I too was suffering from being unable to write data to the actual image. To fdisk and parted, the mounted image appeared just as it should. But once you try to write data to the image, you hot a 3.5GB ceiling. Then, when you check the image file size, it is still just a few megs. My first clue something was very wrong was a simple dd from /dev/zero to the image filled 3.5GB in 2 seconds. Impossible write speeds for spinning rust but not for memory. So I was writing into a buffer and not the disk. did a search on qemu-nbd and found another site that showed the module option to set max_part=63. IF you run ‘modinfo nbd’, you will see this bit of info: “parm: max_part:number of partitions per device (default: 0) (int)”
      Odd how the default is 0. My advice would e to set that to 8 or more and you should be good. Why you see 16 or 63 is beyond me, but they work.

  54. Paul says:

    thanks a lot, work perfectly for me even with dynamically allocated VDI disk (thin provisioning).

    Just a note:
    on my debian squeeze x86 I have to install qemu-utils package which contains qemu-nbd not found in the qemu-kvm package.

    Thanks again

  55. Gannet says:

    I am an XP refugee running Mint 17 with Cinnamon. Been trying to find out how to get into the .vdi files for ages. That worked a dream for me. Thank you. To get qemu-nbd I had to install qemu-utils using the software manager.

  56. John says:

    Thanks, Jeff! Four years after your post you’re still helping folks (me!) figure this out. What worked for me on Fedora 21 was the following:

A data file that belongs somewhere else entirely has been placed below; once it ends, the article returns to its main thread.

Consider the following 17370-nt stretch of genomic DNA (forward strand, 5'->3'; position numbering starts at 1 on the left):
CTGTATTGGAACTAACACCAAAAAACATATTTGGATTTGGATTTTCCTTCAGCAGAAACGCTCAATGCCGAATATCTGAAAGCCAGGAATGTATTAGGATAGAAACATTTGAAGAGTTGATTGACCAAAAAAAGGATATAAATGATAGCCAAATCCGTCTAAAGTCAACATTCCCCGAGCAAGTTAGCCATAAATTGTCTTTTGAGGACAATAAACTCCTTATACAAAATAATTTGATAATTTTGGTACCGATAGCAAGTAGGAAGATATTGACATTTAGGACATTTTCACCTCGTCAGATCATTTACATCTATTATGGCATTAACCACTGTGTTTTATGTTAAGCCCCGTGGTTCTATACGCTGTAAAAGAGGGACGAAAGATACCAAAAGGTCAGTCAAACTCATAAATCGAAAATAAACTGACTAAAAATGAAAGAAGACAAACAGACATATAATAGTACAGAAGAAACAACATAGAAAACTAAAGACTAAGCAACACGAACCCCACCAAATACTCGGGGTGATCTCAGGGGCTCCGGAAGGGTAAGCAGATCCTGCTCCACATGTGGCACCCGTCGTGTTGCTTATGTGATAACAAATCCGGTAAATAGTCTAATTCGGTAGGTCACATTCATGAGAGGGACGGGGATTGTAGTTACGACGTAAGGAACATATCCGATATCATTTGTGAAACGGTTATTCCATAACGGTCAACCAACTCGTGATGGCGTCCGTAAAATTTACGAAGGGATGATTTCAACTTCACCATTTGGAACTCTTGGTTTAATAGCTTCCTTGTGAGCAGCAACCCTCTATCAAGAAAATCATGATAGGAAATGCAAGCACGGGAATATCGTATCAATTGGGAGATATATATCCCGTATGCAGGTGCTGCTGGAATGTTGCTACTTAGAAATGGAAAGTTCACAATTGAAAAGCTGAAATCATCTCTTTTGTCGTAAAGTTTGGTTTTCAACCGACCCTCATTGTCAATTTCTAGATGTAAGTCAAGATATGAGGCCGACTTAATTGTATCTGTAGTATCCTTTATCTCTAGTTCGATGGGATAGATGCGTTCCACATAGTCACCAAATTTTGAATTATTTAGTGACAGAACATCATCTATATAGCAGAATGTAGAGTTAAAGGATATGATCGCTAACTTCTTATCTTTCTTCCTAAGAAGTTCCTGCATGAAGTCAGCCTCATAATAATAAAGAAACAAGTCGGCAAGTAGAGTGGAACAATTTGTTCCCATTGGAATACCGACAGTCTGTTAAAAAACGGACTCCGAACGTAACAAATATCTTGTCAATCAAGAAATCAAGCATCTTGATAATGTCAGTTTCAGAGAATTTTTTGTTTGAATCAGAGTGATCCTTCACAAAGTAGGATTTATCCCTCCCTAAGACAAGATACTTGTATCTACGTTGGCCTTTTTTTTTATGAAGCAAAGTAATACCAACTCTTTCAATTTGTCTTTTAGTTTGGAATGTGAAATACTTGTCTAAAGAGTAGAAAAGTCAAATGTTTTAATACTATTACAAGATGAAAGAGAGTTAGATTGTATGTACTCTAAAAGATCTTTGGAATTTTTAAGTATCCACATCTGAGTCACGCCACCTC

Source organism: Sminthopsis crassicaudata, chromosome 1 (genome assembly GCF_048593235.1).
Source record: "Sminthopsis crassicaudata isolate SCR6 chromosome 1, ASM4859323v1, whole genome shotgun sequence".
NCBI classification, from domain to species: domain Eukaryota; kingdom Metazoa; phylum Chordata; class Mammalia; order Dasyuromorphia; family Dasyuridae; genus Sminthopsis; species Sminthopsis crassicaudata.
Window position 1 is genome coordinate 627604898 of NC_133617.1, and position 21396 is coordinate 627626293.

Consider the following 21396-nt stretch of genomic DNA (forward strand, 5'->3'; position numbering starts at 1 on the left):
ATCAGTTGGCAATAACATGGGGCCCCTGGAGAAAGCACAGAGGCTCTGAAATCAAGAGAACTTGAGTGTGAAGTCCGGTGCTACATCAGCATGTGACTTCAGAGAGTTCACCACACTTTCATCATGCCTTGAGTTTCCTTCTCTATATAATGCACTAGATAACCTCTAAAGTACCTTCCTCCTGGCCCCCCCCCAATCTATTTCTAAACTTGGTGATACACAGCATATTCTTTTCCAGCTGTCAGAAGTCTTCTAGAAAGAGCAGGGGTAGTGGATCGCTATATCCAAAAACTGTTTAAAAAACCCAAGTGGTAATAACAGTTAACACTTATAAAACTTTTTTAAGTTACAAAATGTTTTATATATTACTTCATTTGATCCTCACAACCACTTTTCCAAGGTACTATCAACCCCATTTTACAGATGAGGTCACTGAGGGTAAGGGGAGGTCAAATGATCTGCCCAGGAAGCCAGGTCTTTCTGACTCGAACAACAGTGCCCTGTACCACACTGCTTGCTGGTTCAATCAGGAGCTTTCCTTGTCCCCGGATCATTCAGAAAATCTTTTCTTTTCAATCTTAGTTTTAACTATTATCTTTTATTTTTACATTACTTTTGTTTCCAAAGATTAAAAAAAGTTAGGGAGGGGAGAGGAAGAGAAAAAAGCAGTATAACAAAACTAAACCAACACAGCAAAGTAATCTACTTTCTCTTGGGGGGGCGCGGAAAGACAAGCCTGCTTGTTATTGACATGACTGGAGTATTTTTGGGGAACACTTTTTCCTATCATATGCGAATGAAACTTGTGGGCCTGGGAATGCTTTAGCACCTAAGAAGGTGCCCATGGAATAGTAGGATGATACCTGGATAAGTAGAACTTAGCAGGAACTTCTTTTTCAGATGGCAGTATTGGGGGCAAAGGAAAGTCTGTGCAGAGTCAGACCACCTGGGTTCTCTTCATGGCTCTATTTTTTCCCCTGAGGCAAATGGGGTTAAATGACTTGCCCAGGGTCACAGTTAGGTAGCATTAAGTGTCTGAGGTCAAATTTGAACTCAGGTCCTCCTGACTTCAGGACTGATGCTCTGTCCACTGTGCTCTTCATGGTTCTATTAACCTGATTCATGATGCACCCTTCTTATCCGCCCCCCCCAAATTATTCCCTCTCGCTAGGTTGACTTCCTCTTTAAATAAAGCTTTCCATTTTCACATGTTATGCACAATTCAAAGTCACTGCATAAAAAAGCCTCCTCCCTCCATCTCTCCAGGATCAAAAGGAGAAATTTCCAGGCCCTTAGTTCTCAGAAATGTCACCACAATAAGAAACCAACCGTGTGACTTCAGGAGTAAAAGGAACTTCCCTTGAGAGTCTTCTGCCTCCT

sudo modprobe nbd max_part=16
    sudo qemu-nbd -c /dev/nbd0 VM_Win7x32.vdi
    sudo mount /dev/nbd0p2 /mnt/vmfile
    sudo umount /dev/nbd0p2

    • Muteezy says:

      …aaand now it’s my turn to jubilate! I couldn’t make a copy of the original vdi file because of some errors so I bit the bullet and mounted it anyway using your short method. It did a short repair after mounting then BOOM!

      I had access to all files. Gracias mucho!

  57. su says:

    Problem with partitions I solved by kpartx:
    kpart -a /dev/nbd0
    mount /dev/mapper/nbd0p1 /mnt

    umount /mnt
    kpart -d /dev/nbd0

  58. John McLean says:

    Worked a charm on Ubuntu 14.04.3 LTS! I’ve now managed to backup all the data from a virtual android phone.

  59. Eric Duncan says:

    @su: THANK YOU!

    Had to use xpartx as well.

  60. Avi Deitcher says:

    This was extremely helpful… so I made a script to make it work more easily. See

    Probably would be great if it did things like interactive, or dealing with LUKS filesystems, but it is a good start

  61. Borislav Tomov says:

    Thanks! Worked like a charm !

  62. Chris says:

    Great tutorial – thanks a lot!

  63. Kevin Wong says:

    Thanks! Worked for me, too. Mounted both a boot and NTFS partition inside a single VDI, with no problems.

    Pulled off all the data I needed when the old Windows setup that was in that VDI which just refused to boot/mount/safe boot.

    Your instructions are the perfect VDI analog to mounting a physical drive to pull the same data. Much easier than other instructions with dual loopback devices.